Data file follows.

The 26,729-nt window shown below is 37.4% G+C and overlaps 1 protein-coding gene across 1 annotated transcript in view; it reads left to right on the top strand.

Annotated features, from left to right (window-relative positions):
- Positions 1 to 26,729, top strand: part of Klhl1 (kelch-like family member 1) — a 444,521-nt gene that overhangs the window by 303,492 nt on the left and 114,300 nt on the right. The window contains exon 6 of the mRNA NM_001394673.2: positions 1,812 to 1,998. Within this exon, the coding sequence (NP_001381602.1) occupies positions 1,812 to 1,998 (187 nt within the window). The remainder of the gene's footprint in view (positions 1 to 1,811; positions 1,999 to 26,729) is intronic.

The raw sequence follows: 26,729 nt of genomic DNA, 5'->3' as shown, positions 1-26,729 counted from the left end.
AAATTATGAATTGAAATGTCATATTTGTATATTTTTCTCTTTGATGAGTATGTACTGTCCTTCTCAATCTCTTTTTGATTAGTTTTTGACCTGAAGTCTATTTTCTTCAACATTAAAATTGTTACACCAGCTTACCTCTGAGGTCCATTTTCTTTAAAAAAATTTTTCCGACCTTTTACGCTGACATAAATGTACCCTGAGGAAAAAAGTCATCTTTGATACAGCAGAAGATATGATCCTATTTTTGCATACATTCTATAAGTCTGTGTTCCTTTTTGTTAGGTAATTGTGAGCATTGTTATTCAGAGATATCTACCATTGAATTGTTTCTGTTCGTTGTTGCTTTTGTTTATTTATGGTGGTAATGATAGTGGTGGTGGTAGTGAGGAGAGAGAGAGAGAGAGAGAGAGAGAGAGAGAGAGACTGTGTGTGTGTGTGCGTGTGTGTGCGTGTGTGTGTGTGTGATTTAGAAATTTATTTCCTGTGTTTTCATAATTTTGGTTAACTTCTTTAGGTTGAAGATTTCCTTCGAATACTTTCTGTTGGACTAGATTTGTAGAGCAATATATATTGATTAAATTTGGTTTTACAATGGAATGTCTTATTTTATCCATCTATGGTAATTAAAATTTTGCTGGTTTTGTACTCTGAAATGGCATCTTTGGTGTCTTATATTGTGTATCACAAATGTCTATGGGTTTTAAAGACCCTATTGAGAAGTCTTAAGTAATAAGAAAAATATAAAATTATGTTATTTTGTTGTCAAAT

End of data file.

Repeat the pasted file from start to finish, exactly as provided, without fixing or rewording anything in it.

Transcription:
The 26,729-nt window shown below is 37.4% G+C and overlaps 1 protein-coding gene across 1 annotated transcript in view; it reads left to right on the top strand.

Annotated features, from left to right (window-relative positions):
- Positions 1 to 26,729, top strand: part of Klhl1 (kelch-like family member 1) — a 444,521-nt gene that overhangs the window by 303,492 nt on the left and 114,300 nt on the right. The window contains exon 6 of the mRNA NM_001394673.2: positions 1,812 to 1,998. Within this exon, the coding sequence (NP_001381602.1) occupies positions 1,812 to 1,998 (187 nt within the window). The remainder of the gene's footprint in view (positions 1 to 1,811; positions 1,999 to 26,729) is intronic.

The raw sequence follows: 26,729 nt of genomic DNA, 5'->3' as shown, positions 1-26,729 counted from the left end.
AAATTATGAATTGAAATGTCATATTTGTATATTTTTCTCTTTGATGAGTATGTACTGTCCTTCTCAATCTCTTTTTGATTAGTTTTTGACCTGAAGTCTATTTTCTTCAACATTAAAATTGTTACACCAGCTTACCTCTGAGGTCCATTTTCTTTAAAAAAATTTTTCCGACCTTTTACGCTGACATAAATGTACCCTGAGGAAAAAAGTCATCTTTGATACAGCAGAAGATATGATCCTATTTTTGCATACATTCTATAAGTCTGTGTTCCTTTTTGTTAGGTAATTGTGAGCATTGTTATTCAGAGATATCTACCATTGAATTGTTTCTGTTCGTTGTTGCTTTTGTTTATTTATGGTGGTAATGATAGTGGTGGTGGTAGTGAGGAGAGAGAGAGAGAGAGAGAGAGAGAGAGAGAGAGACTGTGTGTGTGTGTGCGTGTGTGTGCGTGTGTGTGTGTGTGATTTAGAAATTTATTTCCTGTGTTTTCATAATTTTGGTTAACTTCTTTAGGTTGAAGATTTCCTTCGAATACTTTCTGTTGGACTAGATTTGTAGAGCAATATATATTGATTAAATTTGGTTTTACAATGGAATGTCTTATTTTATCCATCTATGGTAATTAAAATTTTGCTGGTTTTGTACTCTGAAATGGCATCTTTGGTGTCTTATATTGTGTATCACAAATGTCTATGGGTTTTAAAGACCCTATTGAGAAGTCTTAAGTAATAAGAAAAATATAAAATTATGTTATTTTGTTGTCAAAT